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A presentation by Gerrit Koepping. Employees and employers negotiate salaries and benefits individually This sometimes meant that employers could play.

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Presentation on theme: "A presentation by Gerrit Koepping. Employees and employers negotiate salaries and benefits individually This sometimes meant that employers could play."— Presentation transcript:

1 A presentation by Gerrit Koepping

2 Employees and employers negotiate salaries and benefits individually This sometimes meant that employers could play employees against each other (Oh, you want $10 an hour? Well, John will work for $9 an hour) Would also employ women or children to drive down labor costs Wages, hours, days off, job security, pensions, benefits were all less secure Labor costs/prices were lower

3 Workers join together to collectively negotiate their wages, hours, benefits, working conditions, etc... Once a union is established then a companys employees must join the union to work for the company Employees pay the union monthly dues

4 STRIKE!!! Workers stop working for the company and try to stop the company from producing its goods

5 Hard to do if workers have specific skills Picket lines – factory entrances are blocked by striking workers Publicity to try to pressure a company to concede to union demands Violence – sometimes unions would attack replacement workers (scabs) Sometimes companies would hire their own thugs to attack strikers – sometimes the government would help

6 Labor in the 1800s Post Civil-War Industrialization meant the skilled labor could be replaced with unskilled labor The Knights of St Crispin was the first nationwide labor movement The Knights were bootmakers and shoemakers who organized in the 1870s to oppose competition from machine-made products made by unskilled labor A successful (though violent) labor strike for railroad workers in 1885 encouraged other workers to unionize

7 First Labor Union to remain active for more than a few years Were tailors who formed a secret society in 1869, and grew to a nationwide organization in 1880s Grew to include all types of workers Proposed laws to cut workday to eight hours, and equal pay for men and women Mother Jones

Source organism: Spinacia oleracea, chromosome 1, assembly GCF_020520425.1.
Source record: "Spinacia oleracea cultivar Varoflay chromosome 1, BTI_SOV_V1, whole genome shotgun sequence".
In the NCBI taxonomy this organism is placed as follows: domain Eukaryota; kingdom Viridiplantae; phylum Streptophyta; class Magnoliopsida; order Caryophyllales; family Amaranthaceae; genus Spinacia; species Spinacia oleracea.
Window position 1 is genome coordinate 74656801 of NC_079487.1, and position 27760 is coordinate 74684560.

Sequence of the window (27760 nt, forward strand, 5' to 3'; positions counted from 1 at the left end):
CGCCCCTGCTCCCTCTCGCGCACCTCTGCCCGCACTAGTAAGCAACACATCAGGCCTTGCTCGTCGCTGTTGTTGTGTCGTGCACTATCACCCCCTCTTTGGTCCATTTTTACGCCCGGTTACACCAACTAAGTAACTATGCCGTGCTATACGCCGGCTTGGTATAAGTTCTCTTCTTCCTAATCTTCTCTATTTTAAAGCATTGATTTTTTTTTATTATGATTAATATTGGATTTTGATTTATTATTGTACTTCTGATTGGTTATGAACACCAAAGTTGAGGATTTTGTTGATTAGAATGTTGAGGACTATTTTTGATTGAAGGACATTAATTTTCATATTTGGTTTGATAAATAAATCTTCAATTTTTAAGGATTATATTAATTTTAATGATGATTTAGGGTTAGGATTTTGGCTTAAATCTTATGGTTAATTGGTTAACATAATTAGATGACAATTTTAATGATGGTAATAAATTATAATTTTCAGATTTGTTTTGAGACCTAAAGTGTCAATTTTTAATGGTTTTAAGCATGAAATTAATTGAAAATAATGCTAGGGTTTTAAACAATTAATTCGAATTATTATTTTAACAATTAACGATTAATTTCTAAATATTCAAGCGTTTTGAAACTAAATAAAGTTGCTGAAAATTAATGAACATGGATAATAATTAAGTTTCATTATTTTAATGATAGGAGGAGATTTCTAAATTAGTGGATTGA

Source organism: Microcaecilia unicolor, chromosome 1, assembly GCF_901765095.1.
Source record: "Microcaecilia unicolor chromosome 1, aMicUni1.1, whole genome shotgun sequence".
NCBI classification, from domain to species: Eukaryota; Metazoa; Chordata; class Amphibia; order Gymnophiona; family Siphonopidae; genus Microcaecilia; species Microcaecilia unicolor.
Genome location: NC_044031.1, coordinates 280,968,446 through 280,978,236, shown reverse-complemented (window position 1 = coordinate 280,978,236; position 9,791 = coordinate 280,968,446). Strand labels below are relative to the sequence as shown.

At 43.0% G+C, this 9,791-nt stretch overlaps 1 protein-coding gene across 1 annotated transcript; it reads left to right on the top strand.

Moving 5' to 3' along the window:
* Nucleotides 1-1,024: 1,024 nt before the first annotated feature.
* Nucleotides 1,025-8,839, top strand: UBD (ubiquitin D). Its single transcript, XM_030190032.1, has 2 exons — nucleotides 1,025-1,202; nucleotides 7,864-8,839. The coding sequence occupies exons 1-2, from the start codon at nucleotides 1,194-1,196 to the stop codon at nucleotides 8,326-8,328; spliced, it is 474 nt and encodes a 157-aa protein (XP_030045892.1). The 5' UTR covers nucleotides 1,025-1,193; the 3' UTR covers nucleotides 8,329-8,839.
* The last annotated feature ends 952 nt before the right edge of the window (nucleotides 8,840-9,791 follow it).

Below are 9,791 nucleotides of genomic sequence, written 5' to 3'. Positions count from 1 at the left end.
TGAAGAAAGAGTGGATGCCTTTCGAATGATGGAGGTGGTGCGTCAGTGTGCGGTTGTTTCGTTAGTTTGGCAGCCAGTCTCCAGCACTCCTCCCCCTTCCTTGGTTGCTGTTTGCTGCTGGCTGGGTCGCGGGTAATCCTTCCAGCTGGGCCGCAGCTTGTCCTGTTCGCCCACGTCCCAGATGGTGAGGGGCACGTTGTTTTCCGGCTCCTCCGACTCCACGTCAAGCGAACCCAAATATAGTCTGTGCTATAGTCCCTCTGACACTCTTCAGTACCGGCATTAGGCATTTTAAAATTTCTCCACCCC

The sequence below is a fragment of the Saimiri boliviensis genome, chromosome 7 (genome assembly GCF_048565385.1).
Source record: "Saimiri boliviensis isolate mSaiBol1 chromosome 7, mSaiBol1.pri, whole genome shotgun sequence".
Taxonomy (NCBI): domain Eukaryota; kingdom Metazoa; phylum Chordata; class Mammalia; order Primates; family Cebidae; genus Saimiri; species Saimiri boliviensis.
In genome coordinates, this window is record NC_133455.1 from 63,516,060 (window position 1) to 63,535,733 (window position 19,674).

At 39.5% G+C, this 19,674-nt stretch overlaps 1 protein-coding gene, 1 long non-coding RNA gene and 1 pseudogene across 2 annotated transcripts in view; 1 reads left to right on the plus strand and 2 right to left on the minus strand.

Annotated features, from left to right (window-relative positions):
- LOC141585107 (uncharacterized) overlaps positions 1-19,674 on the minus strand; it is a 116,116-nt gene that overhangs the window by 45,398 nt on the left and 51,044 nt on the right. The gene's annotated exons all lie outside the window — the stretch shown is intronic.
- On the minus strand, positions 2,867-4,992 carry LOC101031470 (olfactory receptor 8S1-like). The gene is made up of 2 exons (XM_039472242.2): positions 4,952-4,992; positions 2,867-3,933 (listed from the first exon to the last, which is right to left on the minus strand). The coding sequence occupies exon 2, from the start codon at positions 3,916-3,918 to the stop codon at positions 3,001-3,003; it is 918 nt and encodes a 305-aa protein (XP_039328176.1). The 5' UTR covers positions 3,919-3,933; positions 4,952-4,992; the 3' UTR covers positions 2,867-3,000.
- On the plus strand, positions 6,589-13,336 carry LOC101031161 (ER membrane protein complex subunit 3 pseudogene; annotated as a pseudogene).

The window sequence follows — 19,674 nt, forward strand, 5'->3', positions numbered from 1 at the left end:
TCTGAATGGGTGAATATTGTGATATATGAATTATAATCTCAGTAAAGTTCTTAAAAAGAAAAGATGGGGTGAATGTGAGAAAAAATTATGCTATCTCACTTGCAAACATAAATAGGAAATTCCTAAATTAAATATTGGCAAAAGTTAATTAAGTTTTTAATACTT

8 Replaced the Knights of Labor in the 1880s as the leading union of its time Tried to organize skilled workers Advocated for improved wages and hours using strikes && boycotts

9 The Haymarket Riot Following the death of four strikers at police hands about 1,000 factory workers protest in Haymarket Square in Chicago in May 1886 Someone in the crowd throws a bomb killing 7 police and injuring 67 bystanders Police fire on crowd killing 10 and wounding 50 8 Radical strike leaders prosecuted, 4 executed Turns public sympathy against strikers

10 Homestead Strike Carnegie Steel Company reduced its wages- Violence between strikers and Pinkerton guards – strike fails when workers quit union Coeur dAlene Disputes between mine owners and miners (Coeur dAlene was a mining region) – twice federal troops are called in to break up the strikes

11 The Pullman Strike- Pullman sleeping train company has a model industrial village They strike when Pullman lowers wages and fires many workers American Railway Workers refuse to handle trains that have Pullman Cars US army disperses strikers, as requested by RR industry leaders – railway traffic comes to a halt in he Midwest Supreme Court upholds Presidents right to issue an injunction, an order to end a strike

12 Most unions didnt include women, members of minority groups, and unskilled workers (only 1 in every 33 workers was a member of a union) African Americans could only join separate, local unions Hostility towards immigrants Exclusion act of halted immigration of Chinese workers and gained wide support from American labor unions Obstacles to Unity

13 Stood for restricted immigration Reformers believed that farmers and workers should be freed from the exploitative practices of banks, railroads, and merchants. Convert the US to the silver standard – to cause inflation Largely a rural movement

14 Farmers and the populists Improved farming technology meant that farmers produced more and more food – driving down prices Individual farmers responded to falling prices by growing more food to cover the losses coming from falling prices To buy more land, to grow more food they borrowed money – Banks become the enemy To get that food to the urban markets they need the railroad – Railroads become the enemy

15 The Grange By 1875 about 1 million members Demanded regulation of railroad rates Creation of agriculture colleges Formed cooperatives to pool goods, sell to larger buyers, purchase seed and machinery in bulk, pooled credit

16 Populists political fate In 1892, gained 14 seats in Congress and two governorships By 1896 election the populists had faded especially when Democrats start demanding the coinage of silver – The Democratic Candidate William Jennings Bryan of Nebraska demands free silver Republican William McKinley wins the cities and the presidency with his warnings against radicalism 1898 – Gold discovered in Alaska

17 Populists and race, class Efforts to unite farmers under their economic interests ran into a problem in the South where whites feared empowering black farmers and sharecroppers Also hindering the populists was a shift in political power and population from rural, agricultural America to urban, industrialized America

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